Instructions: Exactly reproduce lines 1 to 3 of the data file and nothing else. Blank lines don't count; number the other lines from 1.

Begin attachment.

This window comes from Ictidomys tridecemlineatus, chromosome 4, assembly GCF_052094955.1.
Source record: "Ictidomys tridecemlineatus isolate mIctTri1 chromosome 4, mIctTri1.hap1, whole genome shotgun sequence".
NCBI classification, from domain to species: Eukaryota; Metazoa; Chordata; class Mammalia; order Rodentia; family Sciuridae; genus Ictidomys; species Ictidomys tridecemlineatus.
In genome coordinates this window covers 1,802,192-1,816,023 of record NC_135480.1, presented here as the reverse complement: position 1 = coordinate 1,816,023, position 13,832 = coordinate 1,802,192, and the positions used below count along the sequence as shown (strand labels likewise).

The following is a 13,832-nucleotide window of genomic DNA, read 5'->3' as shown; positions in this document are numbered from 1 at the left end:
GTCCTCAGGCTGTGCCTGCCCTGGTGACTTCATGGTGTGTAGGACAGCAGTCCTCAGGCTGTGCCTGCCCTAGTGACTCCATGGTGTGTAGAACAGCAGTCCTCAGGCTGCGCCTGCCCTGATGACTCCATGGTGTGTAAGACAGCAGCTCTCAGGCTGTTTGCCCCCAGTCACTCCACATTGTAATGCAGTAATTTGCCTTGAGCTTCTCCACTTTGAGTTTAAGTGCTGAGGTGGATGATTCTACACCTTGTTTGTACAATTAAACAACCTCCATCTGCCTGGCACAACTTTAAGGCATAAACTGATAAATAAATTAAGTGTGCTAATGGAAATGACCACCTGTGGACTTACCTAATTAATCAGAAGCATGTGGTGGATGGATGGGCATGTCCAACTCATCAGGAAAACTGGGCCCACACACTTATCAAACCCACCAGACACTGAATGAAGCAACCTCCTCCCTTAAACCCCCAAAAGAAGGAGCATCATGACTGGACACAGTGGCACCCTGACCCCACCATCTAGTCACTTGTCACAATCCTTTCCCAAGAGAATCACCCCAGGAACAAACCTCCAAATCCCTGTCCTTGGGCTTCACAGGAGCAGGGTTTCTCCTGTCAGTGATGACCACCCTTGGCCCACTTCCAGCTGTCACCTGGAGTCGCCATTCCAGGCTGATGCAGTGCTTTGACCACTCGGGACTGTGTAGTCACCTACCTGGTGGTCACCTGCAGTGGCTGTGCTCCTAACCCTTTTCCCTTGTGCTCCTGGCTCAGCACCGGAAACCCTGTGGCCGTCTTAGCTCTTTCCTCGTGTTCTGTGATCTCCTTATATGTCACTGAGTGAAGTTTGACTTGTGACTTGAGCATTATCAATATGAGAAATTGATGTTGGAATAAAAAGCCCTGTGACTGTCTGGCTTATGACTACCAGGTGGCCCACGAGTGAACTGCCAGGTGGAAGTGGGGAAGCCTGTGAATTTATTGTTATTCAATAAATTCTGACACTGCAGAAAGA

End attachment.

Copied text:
This window comes from Ictidomys tridecemlineatus, chromosome 4, assembly GCF_052094955.1.
Source record: "Ictidomys tridecemlineatus isolate mIctTri1 chromosome 4, mIctTri1.hap1, whole genome shotgun sequence".
NCBI classification, from domain to species: Eukaryota; Metazoa; Chordata; class Mammalia; order Rodentia; family Sciuridae; genus Ictidomys; species Ictidomys tridecemlineatus.